If you watch movies and read blogs about watching movies, or blog with movie-like aplomb and thus spend your days (sort of like I do) plaintively “watching” the Internet, then Jonathan Rosenbaum is a man who needs no introduction. He certainly deserves a better one, no? Preeminent critic, global film connoisseur, former bandmate of Chevy Chase, opiner of Dead Man and op-ed penner upon the death of Ingmar Begman, Rosenbaum has been one of the most important figures in American film journalism for more than a quarter of a century. His most recent book Goodbye Cinema, Hello Cinephilia: Film Culture in Transition collects fifty pieces of his astute criticism from the past four decades, each of which showcases his passion for the way we view movies, as well as how we write about them.
The book and its author have been receiving quite a bit of attention lately from outlets as varied as the films Rosenbaum engages, like the Onion‘s A.V. Club:
Ceaselessly prolific, frighteningly well-informed on seemingly every detail of film history, and well ahead of the technological curve, Jonathan Rosenbaum has championed and contextualized many films in his 40 years as a critic. When print film criticism . . .
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Earlier today, over at the New Yorker‘s Book Bench blog, Jenny Hendrix alerted us to the news that the late journalist Anna Politkovskaya has been awarded PEN English’s first-ever award for literature in translation for her book, Putin’s Russia: Life in a Failing Democracy. According to Hendrix, the book “is the story of a democracy in collapse, in which soldiers are slaves, judges are corrupt, and provincial oligarchs rule,” and it paints a particularly brutal portrait of Vladimir Putin.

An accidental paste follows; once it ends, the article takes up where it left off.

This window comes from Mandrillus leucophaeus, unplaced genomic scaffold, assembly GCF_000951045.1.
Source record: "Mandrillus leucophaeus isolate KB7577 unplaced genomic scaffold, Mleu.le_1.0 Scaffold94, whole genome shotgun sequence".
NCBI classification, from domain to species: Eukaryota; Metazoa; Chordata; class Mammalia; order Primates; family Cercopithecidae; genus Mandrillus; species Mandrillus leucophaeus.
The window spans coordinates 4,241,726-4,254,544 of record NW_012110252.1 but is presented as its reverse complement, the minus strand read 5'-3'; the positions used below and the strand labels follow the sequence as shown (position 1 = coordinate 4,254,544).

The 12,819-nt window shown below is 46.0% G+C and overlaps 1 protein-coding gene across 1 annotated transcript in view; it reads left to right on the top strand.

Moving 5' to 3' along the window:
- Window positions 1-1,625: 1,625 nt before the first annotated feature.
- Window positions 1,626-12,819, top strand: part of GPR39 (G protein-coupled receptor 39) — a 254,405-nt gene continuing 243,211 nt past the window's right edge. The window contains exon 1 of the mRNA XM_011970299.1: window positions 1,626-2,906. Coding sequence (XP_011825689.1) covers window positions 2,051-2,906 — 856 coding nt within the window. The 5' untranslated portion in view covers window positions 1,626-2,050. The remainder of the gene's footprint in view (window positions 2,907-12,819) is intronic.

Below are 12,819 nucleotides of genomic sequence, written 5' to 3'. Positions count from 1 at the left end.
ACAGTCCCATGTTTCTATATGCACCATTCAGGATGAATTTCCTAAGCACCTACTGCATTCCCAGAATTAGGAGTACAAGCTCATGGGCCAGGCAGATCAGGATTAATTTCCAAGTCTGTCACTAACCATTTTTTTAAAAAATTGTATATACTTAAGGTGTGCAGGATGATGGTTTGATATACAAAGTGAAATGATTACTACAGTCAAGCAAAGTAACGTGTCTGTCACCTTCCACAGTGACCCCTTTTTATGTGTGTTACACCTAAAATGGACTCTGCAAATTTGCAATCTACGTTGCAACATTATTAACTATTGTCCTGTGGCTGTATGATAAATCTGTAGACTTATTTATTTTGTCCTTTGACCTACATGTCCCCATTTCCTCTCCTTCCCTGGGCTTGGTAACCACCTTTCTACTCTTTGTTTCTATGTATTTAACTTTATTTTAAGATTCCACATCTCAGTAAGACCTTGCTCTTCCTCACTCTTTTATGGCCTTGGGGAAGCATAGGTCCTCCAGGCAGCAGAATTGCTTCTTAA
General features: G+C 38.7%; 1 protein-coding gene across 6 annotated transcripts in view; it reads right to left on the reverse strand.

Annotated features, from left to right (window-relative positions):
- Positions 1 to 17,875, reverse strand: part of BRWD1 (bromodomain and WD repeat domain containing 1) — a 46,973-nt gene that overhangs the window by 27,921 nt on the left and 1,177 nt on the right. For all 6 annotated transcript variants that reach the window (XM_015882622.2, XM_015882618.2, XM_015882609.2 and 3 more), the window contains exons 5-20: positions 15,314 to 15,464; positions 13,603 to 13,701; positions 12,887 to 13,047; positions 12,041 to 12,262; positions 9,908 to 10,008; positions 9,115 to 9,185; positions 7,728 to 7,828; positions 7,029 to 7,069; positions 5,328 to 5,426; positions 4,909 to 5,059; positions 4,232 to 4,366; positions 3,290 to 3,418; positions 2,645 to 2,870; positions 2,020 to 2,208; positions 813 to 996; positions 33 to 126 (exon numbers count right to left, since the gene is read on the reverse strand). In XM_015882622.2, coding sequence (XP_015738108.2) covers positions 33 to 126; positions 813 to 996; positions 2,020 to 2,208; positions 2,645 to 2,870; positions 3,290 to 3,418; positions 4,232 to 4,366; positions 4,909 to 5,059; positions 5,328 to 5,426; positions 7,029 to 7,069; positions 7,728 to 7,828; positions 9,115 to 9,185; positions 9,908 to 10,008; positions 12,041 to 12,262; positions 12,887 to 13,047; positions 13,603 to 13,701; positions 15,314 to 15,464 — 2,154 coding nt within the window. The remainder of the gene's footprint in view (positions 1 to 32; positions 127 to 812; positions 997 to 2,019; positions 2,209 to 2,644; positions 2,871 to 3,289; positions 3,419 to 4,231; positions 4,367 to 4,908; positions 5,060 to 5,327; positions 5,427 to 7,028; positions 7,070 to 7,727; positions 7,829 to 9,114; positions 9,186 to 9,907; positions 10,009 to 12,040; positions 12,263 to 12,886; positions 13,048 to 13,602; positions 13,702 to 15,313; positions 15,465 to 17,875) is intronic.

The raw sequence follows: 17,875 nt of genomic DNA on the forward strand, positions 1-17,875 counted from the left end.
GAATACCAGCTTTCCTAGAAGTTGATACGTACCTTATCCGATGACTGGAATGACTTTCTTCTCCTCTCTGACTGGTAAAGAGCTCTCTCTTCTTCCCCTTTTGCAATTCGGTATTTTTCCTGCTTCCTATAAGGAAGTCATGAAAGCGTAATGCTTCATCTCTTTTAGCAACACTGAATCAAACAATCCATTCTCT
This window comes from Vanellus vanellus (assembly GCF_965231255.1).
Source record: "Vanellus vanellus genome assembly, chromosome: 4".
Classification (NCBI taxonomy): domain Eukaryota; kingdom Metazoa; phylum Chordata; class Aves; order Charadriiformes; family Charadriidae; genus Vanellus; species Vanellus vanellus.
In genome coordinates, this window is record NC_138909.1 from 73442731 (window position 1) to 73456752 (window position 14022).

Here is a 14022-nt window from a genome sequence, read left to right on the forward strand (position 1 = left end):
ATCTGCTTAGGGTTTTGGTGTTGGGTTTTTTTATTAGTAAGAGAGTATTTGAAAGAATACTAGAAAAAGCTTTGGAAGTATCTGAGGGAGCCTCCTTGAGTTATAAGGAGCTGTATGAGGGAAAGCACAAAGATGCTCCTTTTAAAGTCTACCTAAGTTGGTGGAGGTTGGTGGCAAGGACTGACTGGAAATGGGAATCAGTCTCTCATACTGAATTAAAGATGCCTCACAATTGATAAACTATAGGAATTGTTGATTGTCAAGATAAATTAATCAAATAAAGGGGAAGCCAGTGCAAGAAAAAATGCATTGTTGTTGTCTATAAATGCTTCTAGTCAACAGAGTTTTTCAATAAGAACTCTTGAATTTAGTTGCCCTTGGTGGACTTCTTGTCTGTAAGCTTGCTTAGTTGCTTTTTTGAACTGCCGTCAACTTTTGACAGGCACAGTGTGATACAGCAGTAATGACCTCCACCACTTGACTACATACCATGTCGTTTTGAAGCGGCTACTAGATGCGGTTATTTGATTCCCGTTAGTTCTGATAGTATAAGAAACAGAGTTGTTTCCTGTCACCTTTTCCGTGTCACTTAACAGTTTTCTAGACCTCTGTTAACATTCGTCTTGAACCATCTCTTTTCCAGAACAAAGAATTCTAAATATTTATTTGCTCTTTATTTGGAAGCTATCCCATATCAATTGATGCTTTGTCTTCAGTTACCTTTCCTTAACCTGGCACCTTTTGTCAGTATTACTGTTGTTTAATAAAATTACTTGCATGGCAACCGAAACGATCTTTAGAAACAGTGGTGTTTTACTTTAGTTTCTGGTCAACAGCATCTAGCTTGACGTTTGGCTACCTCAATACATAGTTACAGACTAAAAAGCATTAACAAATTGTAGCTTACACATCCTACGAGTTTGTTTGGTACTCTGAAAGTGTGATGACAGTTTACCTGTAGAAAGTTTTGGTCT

It was Russia’s war in Chechnya that ignited Politkovskaya’s fury with Putin, and her experiences there are documented in A Small Corner of Hell: Dispatches from Chechnya. Centered on stories of those caught in the crossfire of the Chechen conflict, A Small Corner of Hell recounts the horrors of living in the midst of the war, examines how the war has affected Russian society, and takes a hard look at how people on both sides are profiting from it, from the guards who accept bribes from Chechens out after curfew to the United Nations. (You can read an excerpt from the book here.)